Fighting boredom at the dog park .

There’s Bruin at the Chelmsford Dog Park. The park has a good-sized space to run, but not much more than that. Neither toys nor food are allowed, so unless a dog finds somebody to play with, there’s not much for him to do but sniff things and hang out with the dog owners. As far as rules go, I hope Acton’s park will not start off with a lot of restrictions. I’d rather give the benefit of the doubt to the dogs and their owners. If a problem becomes obvious, then there’ll be time to reconsider.

But that’s not why we’re here. Bruin up there in the picture is at the park and he’s bored. Nobody wants to play with him, and with all toys banned, there’s nothing for him to do. He and I walked around the accessible trail a few times, and once or twice he started off running with a bunch of other dogs, but it didn’t last.

People complain that dogs climb on the benches and the picnic tables, but with no other infrastructure in place, what do we expect them to do for fun?

So, what can a dog park do to keep dogs entertained? They could install all that expensive agility-type equipment in all the new dog park equipment catalogs, but why spend so much money? A sewer pipe makes a great tunnel. If you pile a lot of loam on top of it, then you have a tunnel and a hill. It’s best to level the top of the hill, and pack the loam pretty tight, you want room for more than one dog up there. That would take some engineering, maybe it would work better like a culvert, putting the tunnel in a naturally low part of the field, dog park fields are entirely too flat.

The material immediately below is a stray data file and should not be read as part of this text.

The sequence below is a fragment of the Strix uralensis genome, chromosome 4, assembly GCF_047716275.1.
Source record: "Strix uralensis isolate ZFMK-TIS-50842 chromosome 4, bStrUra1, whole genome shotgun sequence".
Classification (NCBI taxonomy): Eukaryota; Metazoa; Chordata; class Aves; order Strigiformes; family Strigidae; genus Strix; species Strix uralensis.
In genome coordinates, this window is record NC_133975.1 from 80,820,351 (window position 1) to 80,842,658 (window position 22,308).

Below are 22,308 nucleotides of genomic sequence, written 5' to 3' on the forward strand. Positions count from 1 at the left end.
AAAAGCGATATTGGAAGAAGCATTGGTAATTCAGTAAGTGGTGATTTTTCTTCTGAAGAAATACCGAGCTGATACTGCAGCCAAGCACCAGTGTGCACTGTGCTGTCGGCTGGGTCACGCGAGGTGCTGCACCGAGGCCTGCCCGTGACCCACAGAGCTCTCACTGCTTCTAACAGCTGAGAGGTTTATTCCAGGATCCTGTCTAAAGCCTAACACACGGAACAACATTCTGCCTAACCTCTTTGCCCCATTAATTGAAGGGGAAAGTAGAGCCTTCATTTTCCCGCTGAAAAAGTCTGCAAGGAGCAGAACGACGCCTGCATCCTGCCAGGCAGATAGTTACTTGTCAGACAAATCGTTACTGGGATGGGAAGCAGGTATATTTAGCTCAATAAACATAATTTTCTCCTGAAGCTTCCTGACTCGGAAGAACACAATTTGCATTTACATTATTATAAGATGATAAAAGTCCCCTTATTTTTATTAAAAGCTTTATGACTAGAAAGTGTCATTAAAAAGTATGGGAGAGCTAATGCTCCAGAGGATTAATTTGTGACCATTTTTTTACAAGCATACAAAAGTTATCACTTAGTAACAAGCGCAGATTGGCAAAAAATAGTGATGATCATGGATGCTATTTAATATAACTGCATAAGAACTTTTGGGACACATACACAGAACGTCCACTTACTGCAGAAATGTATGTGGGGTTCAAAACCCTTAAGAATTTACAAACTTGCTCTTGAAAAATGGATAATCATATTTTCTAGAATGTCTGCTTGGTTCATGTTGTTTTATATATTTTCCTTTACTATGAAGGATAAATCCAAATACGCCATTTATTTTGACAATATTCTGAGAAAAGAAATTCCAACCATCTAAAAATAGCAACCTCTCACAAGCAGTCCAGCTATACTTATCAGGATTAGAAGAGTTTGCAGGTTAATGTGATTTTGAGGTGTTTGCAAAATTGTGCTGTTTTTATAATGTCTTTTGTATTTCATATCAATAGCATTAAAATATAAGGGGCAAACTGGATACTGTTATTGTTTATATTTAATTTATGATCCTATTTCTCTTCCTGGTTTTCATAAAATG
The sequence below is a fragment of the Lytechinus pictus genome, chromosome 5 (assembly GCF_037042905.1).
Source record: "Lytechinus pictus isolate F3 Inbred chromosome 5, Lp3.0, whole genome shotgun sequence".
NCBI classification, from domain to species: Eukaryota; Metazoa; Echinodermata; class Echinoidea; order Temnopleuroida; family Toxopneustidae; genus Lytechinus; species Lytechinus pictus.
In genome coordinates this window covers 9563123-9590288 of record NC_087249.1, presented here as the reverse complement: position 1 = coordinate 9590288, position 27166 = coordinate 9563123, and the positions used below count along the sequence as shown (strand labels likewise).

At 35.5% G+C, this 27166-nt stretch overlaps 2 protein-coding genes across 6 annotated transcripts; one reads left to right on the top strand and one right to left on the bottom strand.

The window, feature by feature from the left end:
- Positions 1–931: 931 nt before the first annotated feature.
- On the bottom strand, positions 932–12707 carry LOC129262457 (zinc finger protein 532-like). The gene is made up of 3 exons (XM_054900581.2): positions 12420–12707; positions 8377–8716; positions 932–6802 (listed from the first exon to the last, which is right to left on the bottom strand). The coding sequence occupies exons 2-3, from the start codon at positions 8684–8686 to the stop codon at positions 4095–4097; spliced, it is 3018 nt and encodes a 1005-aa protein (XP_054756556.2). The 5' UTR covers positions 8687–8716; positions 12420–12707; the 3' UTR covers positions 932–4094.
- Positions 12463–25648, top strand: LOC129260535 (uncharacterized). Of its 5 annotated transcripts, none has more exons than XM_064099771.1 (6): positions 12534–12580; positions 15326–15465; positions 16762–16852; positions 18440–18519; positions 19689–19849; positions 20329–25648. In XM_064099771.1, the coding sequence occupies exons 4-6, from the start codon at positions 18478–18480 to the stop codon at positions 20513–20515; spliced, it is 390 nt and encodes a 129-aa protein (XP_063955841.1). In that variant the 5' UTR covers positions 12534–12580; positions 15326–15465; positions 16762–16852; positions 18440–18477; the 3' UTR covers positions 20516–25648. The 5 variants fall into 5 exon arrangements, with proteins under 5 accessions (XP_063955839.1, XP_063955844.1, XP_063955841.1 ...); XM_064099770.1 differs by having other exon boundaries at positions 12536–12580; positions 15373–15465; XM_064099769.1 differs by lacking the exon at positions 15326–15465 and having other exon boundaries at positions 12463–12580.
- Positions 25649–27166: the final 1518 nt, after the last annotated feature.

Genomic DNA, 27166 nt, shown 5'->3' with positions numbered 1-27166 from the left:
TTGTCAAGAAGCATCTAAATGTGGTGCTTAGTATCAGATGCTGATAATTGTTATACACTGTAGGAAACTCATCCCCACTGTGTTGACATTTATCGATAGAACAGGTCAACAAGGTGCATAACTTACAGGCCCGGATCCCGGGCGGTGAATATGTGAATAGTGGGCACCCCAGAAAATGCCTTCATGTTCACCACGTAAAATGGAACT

Logs and stone walls are great fun for dogs. Bruin loves to walk along one, and it is so good for his coordination and balance. He also loves to jump over the same things as he careens through the woods. Another advantage to bringing in natural elements is that with them will come natural creatures, like squirrels, chipmunks, and other stinky creatures that usually come out at night. Dogs love to chase squirrels and chipmunks, who can make themselves disappear pretty quickly under the logs or stones. They’ll give dogs something to sniff, if nothing else.

Of course a pond is the ultimate luxury at a dog park, but I’ll get to that later.

What else would you add to a dog park to keep the dogs stimulated?

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bekristl

I am a 54 year old woman with multiple sclerosis in addition to other health issues. I have two dogs, a 20 month old GBGV puppy named Bruin, and a 13 year old terrier mix named Twinkie. I also have three adult children who never call.

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